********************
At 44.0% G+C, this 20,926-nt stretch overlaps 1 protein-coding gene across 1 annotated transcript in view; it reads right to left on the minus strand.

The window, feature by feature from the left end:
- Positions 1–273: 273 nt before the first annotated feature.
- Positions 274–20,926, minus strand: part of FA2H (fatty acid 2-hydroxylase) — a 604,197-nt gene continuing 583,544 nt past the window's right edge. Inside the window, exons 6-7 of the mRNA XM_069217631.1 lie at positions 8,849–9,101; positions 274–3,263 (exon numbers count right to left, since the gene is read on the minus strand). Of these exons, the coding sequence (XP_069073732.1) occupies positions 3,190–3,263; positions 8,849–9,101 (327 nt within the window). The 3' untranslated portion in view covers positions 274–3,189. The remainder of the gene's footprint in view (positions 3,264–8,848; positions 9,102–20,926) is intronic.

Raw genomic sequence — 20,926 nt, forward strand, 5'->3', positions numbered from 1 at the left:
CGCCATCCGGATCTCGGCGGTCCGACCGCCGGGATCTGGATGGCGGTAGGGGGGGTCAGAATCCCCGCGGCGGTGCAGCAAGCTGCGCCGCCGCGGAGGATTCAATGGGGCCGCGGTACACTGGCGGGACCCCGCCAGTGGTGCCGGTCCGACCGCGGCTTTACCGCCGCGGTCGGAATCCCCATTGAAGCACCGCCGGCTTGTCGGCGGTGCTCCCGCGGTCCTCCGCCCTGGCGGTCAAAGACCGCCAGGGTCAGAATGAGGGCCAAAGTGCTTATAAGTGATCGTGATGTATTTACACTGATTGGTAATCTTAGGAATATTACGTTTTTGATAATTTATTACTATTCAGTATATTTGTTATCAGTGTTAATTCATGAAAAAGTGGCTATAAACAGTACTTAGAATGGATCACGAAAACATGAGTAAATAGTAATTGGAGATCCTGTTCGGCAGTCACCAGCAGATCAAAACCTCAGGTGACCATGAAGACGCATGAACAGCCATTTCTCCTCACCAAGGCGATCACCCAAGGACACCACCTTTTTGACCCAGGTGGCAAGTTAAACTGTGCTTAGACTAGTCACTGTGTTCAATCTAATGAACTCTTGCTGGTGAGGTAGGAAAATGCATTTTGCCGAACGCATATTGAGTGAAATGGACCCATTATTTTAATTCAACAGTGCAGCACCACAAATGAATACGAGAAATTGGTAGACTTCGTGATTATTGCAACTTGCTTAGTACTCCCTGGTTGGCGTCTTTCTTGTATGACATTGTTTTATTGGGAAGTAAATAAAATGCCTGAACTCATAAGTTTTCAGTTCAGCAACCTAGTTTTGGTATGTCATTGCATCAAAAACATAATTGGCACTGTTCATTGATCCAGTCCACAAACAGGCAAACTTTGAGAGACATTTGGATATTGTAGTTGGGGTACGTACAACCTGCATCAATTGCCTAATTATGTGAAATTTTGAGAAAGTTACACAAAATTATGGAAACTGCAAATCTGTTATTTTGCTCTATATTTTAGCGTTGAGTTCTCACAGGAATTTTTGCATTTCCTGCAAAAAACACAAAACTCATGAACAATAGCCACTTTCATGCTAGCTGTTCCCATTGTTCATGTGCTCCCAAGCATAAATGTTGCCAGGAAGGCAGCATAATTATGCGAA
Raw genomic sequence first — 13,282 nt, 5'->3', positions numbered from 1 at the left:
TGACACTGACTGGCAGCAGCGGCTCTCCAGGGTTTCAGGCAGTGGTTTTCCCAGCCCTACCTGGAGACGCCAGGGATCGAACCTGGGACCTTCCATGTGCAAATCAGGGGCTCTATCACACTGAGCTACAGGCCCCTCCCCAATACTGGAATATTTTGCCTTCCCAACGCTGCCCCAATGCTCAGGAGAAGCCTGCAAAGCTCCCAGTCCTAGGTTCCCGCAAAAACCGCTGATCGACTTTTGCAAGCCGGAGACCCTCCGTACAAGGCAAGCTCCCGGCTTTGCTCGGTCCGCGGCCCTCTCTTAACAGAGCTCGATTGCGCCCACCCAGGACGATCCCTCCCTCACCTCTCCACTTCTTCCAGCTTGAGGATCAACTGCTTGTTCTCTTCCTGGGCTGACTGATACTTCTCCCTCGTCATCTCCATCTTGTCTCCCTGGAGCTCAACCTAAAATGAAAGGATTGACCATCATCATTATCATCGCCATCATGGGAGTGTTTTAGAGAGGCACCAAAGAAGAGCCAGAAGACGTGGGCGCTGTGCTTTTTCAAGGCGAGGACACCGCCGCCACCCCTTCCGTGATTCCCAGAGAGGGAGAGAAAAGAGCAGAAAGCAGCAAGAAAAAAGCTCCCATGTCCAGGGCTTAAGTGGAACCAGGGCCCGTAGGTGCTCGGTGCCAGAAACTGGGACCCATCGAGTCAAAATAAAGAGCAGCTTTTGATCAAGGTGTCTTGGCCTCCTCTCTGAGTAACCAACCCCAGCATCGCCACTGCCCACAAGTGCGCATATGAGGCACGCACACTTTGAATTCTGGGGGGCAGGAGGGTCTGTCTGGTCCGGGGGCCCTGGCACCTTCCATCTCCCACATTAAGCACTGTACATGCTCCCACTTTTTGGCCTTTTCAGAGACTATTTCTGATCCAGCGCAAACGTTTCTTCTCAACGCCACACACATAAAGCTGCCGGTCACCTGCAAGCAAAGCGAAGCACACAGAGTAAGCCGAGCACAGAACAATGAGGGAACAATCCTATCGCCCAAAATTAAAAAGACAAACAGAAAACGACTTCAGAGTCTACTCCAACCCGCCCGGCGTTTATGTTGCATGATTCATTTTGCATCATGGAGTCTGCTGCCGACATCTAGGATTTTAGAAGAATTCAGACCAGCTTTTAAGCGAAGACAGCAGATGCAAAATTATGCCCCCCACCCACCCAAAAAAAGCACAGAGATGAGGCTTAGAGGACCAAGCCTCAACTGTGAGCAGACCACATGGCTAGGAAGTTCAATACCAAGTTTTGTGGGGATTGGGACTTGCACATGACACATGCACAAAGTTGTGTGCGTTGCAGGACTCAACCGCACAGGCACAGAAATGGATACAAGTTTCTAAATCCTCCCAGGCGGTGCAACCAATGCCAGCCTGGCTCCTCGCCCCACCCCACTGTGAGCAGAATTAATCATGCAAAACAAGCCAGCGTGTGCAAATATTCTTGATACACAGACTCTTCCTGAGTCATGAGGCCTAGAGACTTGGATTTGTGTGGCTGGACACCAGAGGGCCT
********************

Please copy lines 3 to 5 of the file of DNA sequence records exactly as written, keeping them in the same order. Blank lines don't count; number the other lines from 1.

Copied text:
- Positions 1–273: 273 nt before the first annotated feature.
- Positions 274–20,926, minus strand: part of FA2H (fatty acid 2-hydroxylase) — a 604,197-nt gene continuing 583,544 nt past the window's right edge. Inside the window, exons 6-7 of the mRNA XM_069217631.1 lie at positions 8,849–9,101; positions 274–3,263 (exon numbers count right to left, since the gene is read on the minus strand). Of these exons, the coding sequence (XP_069073732.1) occupies positions 3,190–3,263; positions 8,849–9,101 (327 nt within the window). The 3' untranslated portion in view covers positions 274–3,189. The remainder of the gene's footprint in view (positions 3,264–8,848; positions 9,102–20,926) is intronic.

Raw genomic sequence — 20,926 nt, forward strand, 5'->3', positions numbered from 1 at the left: